In December 2020, Kerala Bhasha Institute published Vattaparambil Peethambaran's 'Vaymozhivazhakkangal Nadodipattukalil', a 551-page dictionary of words picked from Malayalam folk songs. Three years before, in 2017, the institute had published another of Peethambaran's work, 'Nattumozhichantham', a 463-page dictionary of rustic slang in Malayalam.
These were the first compilations of such words in Malayalam. But there is yet another reason why these books are unique. They were not printed in designer fonts. Instead, they were done in the author's own handwriting. Handwritten pages submitted by Peethambaran became the book.
“Peethambaran sir's handwriting was so special that our director (V Karthikeyan Nair) wanted the book in his writing. It was amazing that he could write the whole book without making a mistake,” B G Hareendranath, senior research officer and editor at the Bhasha Institute said. Copies were made scanning each of these handwritten pages.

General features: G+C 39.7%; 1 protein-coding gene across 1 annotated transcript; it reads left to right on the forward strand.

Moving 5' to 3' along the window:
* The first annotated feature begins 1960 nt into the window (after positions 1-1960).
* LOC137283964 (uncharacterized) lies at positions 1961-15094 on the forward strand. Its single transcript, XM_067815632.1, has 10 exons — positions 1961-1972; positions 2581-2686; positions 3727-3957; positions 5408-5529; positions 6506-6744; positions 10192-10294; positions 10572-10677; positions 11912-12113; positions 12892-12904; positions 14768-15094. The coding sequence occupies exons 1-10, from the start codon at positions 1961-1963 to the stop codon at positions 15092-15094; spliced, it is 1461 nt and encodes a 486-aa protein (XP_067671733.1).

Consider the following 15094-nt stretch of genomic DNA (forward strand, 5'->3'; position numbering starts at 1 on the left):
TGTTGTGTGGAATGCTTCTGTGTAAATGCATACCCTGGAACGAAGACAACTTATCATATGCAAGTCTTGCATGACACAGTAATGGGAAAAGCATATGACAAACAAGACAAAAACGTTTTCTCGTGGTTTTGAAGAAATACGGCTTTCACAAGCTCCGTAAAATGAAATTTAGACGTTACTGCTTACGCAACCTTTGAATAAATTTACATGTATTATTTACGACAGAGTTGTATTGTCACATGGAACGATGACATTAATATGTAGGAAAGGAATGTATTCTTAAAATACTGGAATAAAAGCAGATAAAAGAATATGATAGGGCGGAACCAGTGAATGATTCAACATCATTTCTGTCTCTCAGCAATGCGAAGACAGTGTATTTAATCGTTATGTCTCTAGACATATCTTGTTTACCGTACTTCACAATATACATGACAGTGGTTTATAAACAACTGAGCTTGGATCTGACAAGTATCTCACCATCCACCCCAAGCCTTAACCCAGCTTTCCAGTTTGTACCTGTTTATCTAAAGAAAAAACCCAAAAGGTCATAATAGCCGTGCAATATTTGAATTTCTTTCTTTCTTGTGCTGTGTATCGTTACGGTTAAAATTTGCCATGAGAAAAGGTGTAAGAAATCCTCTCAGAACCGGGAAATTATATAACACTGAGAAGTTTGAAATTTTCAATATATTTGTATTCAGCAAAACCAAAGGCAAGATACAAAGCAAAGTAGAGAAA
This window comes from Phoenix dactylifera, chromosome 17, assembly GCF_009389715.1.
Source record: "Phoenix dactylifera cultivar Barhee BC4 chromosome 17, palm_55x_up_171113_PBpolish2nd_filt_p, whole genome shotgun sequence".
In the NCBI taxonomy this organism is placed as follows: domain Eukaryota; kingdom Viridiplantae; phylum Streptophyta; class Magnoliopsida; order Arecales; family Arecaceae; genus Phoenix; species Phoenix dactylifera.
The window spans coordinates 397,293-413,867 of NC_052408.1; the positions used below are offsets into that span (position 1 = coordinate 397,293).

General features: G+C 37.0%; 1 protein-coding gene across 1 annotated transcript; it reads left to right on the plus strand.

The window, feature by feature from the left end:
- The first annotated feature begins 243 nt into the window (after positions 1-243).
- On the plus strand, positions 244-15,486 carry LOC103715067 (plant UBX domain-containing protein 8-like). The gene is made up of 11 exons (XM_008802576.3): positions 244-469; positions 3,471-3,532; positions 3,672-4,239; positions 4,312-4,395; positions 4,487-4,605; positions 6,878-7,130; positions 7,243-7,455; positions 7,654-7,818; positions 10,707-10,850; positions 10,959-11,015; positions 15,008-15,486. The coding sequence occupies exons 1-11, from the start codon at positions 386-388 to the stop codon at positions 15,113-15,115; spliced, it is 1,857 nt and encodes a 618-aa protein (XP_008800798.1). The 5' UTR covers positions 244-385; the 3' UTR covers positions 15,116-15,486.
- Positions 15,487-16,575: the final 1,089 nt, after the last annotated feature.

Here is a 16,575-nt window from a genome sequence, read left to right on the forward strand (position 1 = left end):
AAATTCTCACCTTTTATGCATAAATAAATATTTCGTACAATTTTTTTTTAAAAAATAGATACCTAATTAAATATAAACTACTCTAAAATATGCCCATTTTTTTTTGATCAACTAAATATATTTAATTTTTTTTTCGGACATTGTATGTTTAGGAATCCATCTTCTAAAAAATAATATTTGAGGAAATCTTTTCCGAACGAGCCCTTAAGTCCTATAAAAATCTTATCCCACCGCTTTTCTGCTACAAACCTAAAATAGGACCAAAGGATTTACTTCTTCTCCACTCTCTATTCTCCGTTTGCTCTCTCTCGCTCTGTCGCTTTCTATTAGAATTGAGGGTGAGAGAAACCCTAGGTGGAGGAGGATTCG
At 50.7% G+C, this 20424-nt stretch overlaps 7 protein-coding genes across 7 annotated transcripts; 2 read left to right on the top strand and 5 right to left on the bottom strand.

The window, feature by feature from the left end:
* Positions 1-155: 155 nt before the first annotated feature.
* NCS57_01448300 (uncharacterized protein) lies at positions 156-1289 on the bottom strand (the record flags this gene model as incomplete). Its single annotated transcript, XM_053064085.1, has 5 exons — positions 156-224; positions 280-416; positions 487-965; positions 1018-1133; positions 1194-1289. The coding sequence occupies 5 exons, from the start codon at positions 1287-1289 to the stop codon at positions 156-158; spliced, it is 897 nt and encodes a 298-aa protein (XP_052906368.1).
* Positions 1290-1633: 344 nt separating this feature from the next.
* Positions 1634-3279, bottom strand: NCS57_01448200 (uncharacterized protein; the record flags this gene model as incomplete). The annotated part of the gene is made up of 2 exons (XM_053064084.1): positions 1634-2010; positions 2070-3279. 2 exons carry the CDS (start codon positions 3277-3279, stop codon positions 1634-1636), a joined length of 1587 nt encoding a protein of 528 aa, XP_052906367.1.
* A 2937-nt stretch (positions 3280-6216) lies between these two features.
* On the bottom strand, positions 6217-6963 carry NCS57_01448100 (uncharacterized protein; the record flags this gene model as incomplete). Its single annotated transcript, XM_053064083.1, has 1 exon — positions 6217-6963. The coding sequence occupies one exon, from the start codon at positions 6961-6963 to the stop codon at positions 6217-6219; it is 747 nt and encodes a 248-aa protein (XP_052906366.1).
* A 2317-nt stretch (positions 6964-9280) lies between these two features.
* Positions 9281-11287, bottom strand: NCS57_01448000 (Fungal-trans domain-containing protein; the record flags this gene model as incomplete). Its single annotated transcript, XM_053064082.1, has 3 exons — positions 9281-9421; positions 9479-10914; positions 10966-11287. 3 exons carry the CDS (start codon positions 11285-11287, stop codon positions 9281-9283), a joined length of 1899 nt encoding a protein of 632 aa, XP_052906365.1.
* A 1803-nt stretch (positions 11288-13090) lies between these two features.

Beauty of swear words
Both these books are made up of thousands of lines of same-sized hand-woven words with perfect curves, loops, droops, crescents, circles and lines. The sentences are machine-like in their straightness and spacing. The alphabets do not have a calligrapher's fancy flourishes but have a precision and flow that would make one fall in love with Malayalam.
Team Onmanorama was told this was the feat of an 82-year-old Malayalam teacher who needs a walking stick for support. Astounded, we met the teacher in his house in a sleepy village outside Thiruvananthapuram. There was a bigger surprise in store. What seemed superhuman to others was routine for this Malayalam teacher.
“Whatever I write, I am very particular that it should be written neatly. This was a habit inculcated in me by my teachers. Even if it is a forbidden swear word, I want it written in such a way that it is read without difficulty,” Peethambaran told Onmanorama.
So writing in longhand for Peethambaran was not rock climbing but leisurely morning walk. “I had written 25 books before these two were printed. Those books too had handwritten manuscripts that were as neat and legible as the two that came out in my handwriting,” Peethambaran said.
For instance, his biggest work, 'Nataka vijnanakosham' (the first ever encyclopedia on Kerala's theatre history) had a neat and precisely written manuscript that ran into over 1200 pages.